British boys accused of stealing Auschwitz artifacts ‘could face 10yrs in jail’
Two British schoolboys accused of stealing artifacts from the former Auschwitz death camp in Poland are to stand trial and could face up to 10 years in prison, prosecutors have revealed.
Ben Thompson and Marcus Dell, both 17 at the time of the alleged theft, were arrested in June after security guards in the camp caught them picking up buttons, fragments of a spoon and a rusted hair clipper from the ground.
The teenagers were on the site of Warehouse No. 5, an area where new arrivals at the World War II death camp were stripped of their belongings.
It is illegal to take items of historical significance from Auschwitz.
The pair, who both attend the Independent Perse School in Cambridge, in the UK, were fined approximately £170 and suspended after they admitted stealing the artifacts.
The boys have since changed their guilty plea and said they were unaware the items had cultural importance.
Polish prosecutors canceled the previous sentence, and announced the pair would stand trial and could face up to 10 years in prison if prosecuted.
Boguslawa Marcinkowska, a spokesperson for the Krakow Regional Prosecutor’s office, told BBC News it is likely the boys would have to appear in court as they had changed their position and intention to voluntarily submit to punishment.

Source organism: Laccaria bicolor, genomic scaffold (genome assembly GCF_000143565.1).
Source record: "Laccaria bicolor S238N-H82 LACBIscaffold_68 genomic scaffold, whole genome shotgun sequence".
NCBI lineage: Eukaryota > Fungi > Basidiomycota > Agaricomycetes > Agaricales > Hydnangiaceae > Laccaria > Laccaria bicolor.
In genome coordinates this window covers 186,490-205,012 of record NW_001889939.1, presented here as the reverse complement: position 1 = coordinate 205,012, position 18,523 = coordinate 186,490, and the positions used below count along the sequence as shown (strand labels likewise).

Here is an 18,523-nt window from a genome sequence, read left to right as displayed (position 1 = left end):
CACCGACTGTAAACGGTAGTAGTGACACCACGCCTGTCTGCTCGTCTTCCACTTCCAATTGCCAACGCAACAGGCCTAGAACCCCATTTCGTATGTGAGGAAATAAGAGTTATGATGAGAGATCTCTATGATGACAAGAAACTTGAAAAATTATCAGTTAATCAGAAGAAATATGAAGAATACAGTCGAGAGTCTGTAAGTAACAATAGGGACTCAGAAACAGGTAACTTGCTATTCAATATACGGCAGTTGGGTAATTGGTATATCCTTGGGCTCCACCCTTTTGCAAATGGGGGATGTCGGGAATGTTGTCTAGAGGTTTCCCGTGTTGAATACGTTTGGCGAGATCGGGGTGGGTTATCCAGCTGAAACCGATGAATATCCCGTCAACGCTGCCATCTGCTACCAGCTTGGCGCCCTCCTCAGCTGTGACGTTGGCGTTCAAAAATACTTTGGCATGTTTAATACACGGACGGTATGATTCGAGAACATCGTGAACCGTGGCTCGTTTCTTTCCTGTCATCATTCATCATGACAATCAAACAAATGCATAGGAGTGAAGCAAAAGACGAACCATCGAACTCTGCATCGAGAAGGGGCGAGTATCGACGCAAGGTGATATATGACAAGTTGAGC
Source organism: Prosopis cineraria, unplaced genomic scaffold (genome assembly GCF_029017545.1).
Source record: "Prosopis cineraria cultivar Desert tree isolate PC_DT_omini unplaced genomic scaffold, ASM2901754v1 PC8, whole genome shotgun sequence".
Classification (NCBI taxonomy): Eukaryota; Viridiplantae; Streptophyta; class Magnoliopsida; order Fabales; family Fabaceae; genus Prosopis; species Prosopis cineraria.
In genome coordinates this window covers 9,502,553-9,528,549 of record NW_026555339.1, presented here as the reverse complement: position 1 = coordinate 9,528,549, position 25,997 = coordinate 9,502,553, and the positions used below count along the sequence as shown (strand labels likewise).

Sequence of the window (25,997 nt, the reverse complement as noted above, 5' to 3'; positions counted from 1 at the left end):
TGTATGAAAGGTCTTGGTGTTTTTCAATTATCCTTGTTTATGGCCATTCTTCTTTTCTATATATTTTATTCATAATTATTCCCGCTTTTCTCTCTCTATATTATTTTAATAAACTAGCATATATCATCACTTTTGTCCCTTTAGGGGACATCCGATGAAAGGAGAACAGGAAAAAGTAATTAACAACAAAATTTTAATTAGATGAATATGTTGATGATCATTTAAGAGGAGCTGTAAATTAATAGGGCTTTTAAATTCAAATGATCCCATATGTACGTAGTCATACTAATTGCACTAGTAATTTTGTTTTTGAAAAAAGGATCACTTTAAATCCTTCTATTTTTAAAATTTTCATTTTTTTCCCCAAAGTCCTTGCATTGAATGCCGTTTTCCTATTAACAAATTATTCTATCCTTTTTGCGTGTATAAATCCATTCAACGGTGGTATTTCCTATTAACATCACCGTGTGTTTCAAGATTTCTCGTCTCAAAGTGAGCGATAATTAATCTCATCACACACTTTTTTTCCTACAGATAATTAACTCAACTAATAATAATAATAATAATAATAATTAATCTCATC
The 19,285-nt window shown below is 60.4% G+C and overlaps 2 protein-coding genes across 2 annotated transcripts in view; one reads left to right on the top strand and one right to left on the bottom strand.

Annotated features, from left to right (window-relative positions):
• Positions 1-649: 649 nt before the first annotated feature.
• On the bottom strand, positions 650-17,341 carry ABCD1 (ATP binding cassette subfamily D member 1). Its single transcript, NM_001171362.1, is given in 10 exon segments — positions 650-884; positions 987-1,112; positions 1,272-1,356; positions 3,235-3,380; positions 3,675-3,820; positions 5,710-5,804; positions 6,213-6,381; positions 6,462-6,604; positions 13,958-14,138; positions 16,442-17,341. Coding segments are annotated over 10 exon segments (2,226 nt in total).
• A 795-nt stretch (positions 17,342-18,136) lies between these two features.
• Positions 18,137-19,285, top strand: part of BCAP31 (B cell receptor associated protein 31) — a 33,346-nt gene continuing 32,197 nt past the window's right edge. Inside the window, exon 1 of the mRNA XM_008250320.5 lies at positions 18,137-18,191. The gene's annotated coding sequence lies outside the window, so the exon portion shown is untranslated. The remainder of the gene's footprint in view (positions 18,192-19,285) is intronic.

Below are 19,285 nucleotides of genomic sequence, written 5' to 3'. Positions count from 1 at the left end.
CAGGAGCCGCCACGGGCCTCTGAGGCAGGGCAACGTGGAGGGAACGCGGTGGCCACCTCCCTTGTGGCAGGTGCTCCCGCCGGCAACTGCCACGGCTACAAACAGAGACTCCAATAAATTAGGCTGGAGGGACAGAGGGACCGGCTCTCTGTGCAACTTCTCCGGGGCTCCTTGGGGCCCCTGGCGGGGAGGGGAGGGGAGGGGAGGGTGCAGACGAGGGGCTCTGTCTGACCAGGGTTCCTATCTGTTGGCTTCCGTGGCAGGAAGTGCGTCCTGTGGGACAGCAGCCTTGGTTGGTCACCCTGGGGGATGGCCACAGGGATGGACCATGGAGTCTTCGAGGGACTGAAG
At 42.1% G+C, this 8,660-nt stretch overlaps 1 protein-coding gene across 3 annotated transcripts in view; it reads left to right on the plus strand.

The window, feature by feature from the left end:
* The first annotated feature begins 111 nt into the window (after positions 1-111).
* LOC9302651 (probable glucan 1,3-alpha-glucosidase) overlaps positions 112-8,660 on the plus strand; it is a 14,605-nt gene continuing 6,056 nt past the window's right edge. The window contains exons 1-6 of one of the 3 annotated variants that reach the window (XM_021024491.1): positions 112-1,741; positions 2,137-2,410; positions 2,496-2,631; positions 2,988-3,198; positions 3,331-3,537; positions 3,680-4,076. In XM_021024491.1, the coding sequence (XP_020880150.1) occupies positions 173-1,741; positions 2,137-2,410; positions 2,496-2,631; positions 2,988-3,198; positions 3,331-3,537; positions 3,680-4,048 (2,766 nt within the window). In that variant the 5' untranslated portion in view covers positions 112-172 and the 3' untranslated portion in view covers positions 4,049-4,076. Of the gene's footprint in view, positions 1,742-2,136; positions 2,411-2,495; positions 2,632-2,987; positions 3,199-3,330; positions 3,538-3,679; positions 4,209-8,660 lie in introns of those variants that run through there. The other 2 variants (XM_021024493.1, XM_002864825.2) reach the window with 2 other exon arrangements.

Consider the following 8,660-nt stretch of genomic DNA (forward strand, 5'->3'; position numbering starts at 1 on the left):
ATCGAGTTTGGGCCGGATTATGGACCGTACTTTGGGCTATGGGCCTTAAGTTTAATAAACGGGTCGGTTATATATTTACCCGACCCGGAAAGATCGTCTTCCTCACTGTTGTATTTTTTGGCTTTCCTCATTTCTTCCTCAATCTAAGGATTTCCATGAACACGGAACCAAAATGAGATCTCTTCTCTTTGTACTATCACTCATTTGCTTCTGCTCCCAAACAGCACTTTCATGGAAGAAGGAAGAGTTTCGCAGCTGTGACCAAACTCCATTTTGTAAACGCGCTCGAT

Thompson’s parents, Alan and Sharron, said their son was “upset and scared” at the time of the incident.
“When you’re young, you sometimes do things without thinking them through,” they told The Telegraph.
“We are very much aware of the seriousness of the situation and know that it is not a trivial matter.
“He knows that what he did was stupid and disrespectful and is very sorry for any [offense] that he has caused the Polish community.
“It is quite possible that he has been affected by the enormity of what he has seen and experienced and this may have clouded his judgment. Ben is mortified that he has offended people, but really is not a malicious or disrespectful boy.”
The Perse school has refused to comment on the incident, but its headmaster, Ed Elliot, previously promised a “full and thorough investigation” into the incident.
Around 11 million people were killed in Nazi concentration and death camps during World War II, 6 million of them Jews.